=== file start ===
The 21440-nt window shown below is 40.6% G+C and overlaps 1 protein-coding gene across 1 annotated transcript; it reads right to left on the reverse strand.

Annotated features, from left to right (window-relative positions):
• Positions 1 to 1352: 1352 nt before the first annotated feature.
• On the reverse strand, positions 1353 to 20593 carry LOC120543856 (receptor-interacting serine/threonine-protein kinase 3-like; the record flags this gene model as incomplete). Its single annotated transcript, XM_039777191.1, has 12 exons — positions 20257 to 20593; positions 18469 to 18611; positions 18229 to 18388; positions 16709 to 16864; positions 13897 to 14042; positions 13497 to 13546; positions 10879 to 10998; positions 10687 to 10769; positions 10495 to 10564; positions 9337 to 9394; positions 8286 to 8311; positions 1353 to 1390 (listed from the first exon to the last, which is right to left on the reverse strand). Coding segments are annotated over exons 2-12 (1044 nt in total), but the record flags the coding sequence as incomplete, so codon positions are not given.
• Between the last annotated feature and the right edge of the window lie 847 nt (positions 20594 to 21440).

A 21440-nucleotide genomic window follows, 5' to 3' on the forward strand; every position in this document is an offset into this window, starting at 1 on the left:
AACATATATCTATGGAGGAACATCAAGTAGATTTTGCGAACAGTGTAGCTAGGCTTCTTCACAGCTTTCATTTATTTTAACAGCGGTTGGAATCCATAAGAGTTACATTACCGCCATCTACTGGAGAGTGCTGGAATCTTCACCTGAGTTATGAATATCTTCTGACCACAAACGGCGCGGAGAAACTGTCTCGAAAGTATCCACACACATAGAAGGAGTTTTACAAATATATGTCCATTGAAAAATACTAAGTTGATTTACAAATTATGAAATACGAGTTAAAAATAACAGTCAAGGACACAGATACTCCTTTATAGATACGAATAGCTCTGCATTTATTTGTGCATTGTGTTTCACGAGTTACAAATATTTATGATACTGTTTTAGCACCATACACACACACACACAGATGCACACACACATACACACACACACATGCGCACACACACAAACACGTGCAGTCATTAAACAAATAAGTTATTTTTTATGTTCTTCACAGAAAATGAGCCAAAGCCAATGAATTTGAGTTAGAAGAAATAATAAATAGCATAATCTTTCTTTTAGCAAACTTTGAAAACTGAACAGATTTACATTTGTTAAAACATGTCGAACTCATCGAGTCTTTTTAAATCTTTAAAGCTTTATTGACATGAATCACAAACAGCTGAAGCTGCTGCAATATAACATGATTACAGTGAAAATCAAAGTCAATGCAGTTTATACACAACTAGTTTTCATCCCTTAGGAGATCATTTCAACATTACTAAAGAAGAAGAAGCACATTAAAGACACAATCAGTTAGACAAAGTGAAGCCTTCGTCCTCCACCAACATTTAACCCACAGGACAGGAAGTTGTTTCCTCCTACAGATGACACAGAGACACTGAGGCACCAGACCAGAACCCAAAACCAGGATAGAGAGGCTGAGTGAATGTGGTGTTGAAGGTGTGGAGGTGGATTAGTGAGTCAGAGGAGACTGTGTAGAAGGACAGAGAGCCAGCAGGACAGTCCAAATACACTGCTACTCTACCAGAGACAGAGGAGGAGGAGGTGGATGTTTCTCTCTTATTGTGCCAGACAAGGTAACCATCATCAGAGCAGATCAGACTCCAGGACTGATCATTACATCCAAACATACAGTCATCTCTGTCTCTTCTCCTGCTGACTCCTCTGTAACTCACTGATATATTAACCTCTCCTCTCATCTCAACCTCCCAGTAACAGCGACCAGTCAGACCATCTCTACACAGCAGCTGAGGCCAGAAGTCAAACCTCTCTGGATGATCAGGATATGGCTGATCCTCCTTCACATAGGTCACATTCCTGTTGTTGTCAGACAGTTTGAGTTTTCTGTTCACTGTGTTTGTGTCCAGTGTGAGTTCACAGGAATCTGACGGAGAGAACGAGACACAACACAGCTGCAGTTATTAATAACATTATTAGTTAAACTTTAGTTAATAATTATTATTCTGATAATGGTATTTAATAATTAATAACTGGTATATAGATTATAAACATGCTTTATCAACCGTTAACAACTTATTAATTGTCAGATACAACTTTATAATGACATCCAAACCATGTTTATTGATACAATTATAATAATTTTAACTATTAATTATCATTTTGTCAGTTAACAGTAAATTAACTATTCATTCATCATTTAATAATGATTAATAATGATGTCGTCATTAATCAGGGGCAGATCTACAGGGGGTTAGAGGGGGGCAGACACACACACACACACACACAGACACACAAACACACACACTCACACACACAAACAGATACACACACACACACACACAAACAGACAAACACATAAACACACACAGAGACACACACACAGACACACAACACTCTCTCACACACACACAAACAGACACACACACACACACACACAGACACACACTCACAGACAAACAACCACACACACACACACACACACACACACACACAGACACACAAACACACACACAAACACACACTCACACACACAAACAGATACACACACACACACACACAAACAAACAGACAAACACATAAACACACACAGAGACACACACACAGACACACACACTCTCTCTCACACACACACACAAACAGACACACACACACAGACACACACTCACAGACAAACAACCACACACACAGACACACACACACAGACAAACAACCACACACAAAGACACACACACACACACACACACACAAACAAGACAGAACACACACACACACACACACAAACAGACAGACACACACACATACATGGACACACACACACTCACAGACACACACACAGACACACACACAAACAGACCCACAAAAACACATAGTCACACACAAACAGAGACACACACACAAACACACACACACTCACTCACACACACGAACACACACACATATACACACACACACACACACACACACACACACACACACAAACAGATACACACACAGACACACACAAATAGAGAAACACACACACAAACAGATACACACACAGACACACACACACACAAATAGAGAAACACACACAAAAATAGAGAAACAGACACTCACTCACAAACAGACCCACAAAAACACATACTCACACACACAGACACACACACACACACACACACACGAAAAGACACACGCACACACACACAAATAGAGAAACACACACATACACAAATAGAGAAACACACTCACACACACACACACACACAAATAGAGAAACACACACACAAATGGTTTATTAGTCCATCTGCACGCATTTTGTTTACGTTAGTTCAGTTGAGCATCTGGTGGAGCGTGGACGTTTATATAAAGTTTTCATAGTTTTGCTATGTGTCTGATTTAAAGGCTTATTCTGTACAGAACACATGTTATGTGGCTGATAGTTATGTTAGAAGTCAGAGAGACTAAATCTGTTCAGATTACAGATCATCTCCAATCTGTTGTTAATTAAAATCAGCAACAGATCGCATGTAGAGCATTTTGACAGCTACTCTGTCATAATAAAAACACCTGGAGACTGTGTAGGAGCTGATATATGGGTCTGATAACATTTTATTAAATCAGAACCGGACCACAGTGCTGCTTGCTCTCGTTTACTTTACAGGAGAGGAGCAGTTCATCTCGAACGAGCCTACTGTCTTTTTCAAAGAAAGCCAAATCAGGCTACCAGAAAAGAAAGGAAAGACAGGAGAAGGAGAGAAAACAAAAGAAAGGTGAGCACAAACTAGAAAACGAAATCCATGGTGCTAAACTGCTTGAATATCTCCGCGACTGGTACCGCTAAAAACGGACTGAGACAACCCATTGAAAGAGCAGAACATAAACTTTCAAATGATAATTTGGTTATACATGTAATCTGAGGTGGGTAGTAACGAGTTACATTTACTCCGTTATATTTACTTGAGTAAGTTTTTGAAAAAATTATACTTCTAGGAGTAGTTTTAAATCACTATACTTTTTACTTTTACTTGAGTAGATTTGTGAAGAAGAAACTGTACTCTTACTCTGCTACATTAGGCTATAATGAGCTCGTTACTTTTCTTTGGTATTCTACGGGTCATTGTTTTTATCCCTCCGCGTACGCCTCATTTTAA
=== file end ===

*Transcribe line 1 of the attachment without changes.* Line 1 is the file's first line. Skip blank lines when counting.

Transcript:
The 21440-nt window shown below is 40.6% G+C and overlaps 1 protein-coding gene across 1 annotated transcript; it reads right to left on the reverse strand.